Morgan Stanley’s Michael Wilson — among the most prominent bearish voices on US stocks — says turmoil in the banking sector has left earnings outlooks too high, putting sanguine stock markets at risk of sharp declines.
(Bloomberg) — Morgan Stanley’s Michael Wilson — among the most prominent bearish voices on US stocks — says turmoil in the banking sector has left earnings outlooks too high, putting sanguine stock markets at risk of sharp declines.
“Given the events of the past few weeks, we think guidance is looking more and more unrealistic, and equity markets are at greater risk of pricing in much lower estimates ahead of any hard data changes,” Wilson wrote in a note on Monday.
Financials and consumer retailers are among sectors that have already started to reprice, with valuations declining enough to present investment opportunities, Wilson said in an interview with Bloomberg Surveillence on Monday.
“We’re looking for opportunities at the stock level, but at the index level, it does not look attractive to us,” he said.
While Wilson, the bank’s top equity strategist, predicts stocks will head lower as earnings estimates and valuations continue to fall, he does not anticipate equities to hold at their lows for long.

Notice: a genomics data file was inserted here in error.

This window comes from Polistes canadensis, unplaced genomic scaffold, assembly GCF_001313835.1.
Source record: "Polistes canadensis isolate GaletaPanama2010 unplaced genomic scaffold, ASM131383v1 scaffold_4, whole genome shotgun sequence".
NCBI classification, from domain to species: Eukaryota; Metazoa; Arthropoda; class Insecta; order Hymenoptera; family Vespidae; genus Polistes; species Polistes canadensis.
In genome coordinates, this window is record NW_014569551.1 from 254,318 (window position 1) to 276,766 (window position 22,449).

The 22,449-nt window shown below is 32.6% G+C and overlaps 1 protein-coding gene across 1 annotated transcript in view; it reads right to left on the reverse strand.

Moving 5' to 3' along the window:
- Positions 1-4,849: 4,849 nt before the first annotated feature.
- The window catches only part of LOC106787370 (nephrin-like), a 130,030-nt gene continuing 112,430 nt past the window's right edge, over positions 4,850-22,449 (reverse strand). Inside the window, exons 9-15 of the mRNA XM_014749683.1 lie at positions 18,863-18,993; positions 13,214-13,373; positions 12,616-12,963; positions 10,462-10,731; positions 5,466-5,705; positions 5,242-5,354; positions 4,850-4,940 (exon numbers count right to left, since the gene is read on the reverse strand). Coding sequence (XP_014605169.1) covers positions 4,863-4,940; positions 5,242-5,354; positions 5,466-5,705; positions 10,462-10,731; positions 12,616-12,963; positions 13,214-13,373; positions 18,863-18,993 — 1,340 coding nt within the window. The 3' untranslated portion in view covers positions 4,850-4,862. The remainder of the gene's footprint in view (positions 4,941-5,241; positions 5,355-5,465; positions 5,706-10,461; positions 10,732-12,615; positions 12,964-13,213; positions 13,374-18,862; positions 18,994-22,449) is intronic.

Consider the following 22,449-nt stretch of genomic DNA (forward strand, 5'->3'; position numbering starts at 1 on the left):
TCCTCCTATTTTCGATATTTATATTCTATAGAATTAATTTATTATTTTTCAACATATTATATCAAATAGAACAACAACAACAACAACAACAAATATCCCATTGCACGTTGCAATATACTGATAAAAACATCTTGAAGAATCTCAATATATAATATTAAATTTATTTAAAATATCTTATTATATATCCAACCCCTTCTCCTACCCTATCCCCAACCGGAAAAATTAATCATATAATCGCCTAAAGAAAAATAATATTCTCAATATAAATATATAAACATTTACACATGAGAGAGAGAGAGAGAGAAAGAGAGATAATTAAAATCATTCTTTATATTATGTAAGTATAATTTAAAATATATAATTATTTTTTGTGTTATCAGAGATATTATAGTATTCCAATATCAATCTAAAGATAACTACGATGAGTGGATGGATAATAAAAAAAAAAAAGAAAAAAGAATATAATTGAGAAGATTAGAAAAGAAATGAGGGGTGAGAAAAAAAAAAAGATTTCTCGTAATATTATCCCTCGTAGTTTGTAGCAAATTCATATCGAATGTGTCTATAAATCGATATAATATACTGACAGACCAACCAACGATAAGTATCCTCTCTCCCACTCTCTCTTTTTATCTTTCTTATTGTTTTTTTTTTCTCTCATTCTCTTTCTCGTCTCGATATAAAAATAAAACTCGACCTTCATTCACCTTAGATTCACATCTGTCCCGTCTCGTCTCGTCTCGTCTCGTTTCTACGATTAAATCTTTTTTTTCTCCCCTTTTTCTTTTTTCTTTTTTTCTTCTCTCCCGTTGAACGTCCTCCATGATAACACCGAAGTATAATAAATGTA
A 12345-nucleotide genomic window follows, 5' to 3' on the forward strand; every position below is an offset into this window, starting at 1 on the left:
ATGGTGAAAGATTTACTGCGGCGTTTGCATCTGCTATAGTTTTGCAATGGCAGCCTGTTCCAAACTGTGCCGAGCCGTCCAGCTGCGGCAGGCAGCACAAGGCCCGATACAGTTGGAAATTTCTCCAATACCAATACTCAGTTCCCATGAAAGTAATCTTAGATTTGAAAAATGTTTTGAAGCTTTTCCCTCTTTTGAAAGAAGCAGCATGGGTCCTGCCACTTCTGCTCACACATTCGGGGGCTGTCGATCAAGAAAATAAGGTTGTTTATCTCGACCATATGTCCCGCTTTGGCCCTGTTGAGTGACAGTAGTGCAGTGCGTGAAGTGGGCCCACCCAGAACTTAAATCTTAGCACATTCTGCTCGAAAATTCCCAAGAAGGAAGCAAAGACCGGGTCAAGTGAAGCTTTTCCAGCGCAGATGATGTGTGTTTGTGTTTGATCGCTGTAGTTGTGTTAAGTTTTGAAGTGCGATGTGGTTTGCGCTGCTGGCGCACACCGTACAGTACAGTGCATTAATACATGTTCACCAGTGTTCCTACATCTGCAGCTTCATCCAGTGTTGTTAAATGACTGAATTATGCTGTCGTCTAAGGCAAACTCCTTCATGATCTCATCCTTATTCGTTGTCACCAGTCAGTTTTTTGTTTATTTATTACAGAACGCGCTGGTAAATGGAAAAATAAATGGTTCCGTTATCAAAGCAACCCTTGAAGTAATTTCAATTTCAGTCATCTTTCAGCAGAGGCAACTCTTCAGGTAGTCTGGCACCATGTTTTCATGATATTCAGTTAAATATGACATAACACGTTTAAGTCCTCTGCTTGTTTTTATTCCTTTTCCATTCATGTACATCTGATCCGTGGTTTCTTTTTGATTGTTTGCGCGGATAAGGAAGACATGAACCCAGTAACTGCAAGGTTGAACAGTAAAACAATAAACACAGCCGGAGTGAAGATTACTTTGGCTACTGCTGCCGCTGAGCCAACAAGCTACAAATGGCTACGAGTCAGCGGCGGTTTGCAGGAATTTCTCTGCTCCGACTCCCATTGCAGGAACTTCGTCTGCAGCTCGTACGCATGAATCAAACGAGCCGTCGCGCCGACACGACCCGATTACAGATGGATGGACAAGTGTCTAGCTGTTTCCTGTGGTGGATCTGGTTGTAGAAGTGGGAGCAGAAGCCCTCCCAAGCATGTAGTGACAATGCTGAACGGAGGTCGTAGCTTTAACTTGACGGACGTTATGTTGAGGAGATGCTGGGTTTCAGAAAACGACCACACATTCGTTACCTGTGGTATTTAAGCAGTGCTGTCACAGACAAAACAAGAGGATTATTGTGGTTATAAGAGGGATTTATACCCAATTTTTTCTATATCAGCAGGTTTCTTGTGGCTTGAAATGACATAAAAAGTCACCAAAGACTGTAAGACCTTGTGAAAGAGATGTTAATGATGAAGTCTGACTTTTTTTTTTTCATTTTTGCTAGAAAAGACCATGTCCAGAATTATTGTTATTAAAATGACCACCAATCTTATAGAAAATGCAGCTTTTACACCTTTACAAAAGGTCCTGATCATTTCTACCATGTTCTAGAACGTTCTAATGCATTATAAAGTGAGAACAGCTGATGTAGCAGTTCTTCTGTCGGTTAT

“Whatever we’re going to get here in the next three to six months in terms of finally resetting the valuations appropriately and getting estimates down, I don’t think we’re going to stay at very, very low price levels for a very long time,” Wilson said. “We’re not in the camp that we’re in a secular, structural bear market — this is a cyclical bear market that has some completion to it.
The strategist — who ranked No. 1 in last year’s Institutional Investor survey after he correctly predicted the selloff in stocks — attributed the heightened risk of equities repricing to the divergence in stock and bond market action this month. Whereas bond volatility has spiked as investors priced in a potential recession following the collapse of a slate of regional US lenders, equities have recovered losses on bets of intervention from policy makers. The S&P 500 is on course to gain for a second straight quarter.
Focus now turns to the first-quarter earnings season, which kicks off in mid-April. The drop in profit estimates so far this year has matched the declines seen in the previous two quarters, suggesting earnings haven’t bottomed yet, Wilson said. Given expectations of a sharp profit recovery in the second half, the threat to margins from elevated inflation is still “underappreciated,” he added.
JPMorgan Chase & Co. strategists also said that the first quarter likely marked “the high point” for stocks this year, and that they don’t expect a “fundamental improvement in equities risk-reward” until the Federal Reserve signals rate cuts. Moreover, after both bonds and stocks moved in the same direction last year, an unusual occurrence, rising recession odds this year will likely invert that relationship again, the team led by Mislav Matejka said.
–With assistance from Farah Elbahrawy.
(Adds comments on sectors repricing from BTV interview starting in third paragraph.)
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